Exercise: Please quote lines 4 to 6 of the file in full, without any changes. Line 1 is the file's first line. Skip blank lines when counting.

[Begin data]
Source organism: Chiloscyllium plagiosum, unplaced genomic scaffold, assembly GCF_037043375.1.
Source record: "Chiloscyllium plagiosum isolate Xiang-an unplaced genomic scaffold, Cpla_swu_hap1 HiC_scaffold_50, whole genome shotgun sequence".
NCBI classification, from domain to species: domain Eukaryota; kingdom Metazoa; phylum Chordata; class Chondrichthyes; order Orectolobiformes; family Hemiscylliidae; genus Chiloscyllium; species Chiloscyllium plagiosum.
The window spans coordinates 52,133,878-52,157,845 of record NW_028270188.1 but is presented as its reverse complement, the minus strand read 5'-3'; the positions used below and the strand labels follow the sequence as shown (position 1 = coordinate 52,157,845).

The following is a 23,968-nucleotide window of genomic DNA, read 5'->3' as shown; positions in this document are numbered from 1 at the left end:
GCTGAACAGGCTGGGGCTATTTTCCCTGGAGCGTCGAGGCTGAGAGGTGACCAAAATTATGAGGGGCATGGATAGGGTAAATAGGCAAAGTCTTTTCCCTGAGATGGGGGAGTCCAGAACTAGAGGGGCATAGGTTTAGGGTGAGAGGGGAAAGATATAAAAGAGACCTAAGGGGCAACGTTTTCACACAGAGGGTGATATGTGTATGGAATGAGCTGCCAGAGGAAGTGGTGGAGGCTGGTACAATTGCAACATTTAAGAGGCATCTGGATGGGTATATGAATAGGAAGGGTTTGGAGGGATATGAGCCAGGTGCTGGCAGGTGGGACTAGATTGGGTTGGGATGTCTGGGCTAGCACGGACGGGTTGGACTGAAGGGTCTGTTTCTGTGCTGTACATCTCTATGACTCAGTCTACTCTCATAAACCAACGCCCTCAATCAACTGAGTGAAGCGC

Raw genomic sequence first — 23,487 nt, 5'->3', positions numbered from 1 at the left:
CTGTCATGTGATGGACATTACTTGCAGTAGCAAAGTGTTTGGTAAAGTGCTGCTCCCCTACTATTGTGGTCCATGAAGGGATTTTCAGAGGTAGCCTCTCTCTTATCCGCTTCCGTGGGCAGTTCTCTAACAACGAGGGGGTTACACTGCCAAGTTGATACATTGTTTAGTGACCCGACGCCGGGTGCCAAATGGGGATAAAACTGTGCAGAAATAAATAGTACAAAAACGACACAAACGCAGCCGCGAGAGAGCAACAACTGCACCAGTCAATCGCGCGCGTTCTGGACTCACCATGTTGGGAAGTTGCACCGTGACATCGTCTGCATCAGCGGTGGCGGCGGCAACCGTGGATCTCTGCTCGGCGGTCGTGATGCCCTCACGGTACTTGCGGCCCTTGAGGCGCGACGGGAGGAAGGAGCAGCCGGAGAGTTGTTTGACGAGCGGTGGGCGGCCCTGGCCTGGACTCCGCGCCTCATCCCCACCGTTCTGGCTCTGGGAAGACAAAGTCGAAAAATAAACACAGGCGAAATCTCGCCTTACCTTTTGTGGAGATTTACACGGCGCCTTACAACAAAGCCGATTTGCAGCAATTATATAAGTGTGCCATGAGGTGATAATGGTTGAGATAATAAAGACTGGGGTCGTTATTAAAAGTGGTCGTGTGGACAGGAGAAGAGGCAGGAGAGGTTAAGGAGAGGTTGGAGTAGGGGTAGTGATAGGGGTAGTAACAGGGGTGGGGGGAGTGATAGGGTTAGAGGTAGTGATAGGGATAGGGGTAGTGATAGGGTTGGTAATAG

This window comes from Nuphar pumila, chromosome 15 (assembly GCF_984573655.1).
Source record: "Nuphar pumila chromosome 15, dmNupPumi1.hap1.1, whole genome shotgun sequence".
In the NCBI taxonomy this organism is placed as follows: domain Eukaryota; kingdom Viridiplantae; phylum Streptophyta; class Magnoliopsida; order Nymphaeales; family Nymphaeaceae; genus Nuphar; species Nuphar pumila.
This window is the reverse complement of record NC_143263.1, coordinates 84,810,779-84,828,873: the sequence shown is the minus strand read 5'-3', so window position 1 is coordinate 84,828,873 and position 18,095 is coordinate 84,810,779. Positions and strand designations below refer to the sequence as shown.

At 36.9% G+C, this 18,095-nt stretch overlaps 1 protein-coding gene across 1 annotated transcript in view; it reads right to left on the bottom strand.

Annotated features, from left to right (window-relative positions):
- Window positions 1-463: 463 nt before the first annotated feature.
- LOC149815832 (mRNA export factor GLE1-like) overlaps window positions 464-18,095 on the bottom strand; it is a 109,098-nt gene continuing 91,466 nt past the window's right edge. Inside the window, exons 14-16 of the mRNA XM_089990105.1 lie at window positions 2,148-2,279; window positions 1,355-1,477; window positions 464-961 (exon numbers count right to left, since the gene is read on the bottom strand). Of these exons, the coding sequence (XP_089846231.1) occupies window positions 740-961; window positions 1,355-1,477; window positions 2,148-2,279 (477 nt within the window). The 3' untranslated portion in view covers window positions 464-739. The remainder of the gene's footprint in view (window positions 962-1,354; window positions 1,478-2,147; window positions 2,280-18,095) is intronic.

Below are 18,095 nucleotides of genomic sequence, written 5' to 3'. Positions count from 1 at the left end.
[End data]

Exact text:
The window spans coordinates 52,133,878-52,157,845 of record NW_028270188.1 but is presented as its reverse complement, the minus strand read 5'-3'; the positions used below and the strand labels follow the sequence as shown (position 1 = coordinate 52,157,845).

The following is a 23,968-nucleotide window of genomic DNA, read 5'->3' as shown; positions in this document are numbered from 1 at the left end:
GCTGAACAGGCTGGGGCTATTTTCCCTGGAGCGTCGAGGCTGAGAGGTGACCAAAATTATGAGGGGCATGGATAGGGTAAATAGGCAAAGTCTTTTCCCTGAGATGGGGGAGTCCAGAACTAGAGGGGCATAGGTTTAGGGTGAGAGGGGAAAGATATAAAAGAGACCTAAGGGGCAACGTTTTCACACAGAGGGTGATATGTGTATGGAATGAGCTGCCAGAGGAAGTGGTGGAGGCTGGTACAATTGCAACATTTAAGAGGCATCTGGATGGGTATATGAATAGGAAGGGTTTGGAGGGATATGAGCCAGGTGCTGGCAGGTGGGACTAGATTGGGTTGGGATGTCTGGGCTAGCACGGACGGGTTGGACTGAAGGGTCTGTTTCTGTGCTGTACATCTCTATGACTCAGTCTACTCTCATAAACCAACGCCCTCAATCAACTGAGTGAAGCGC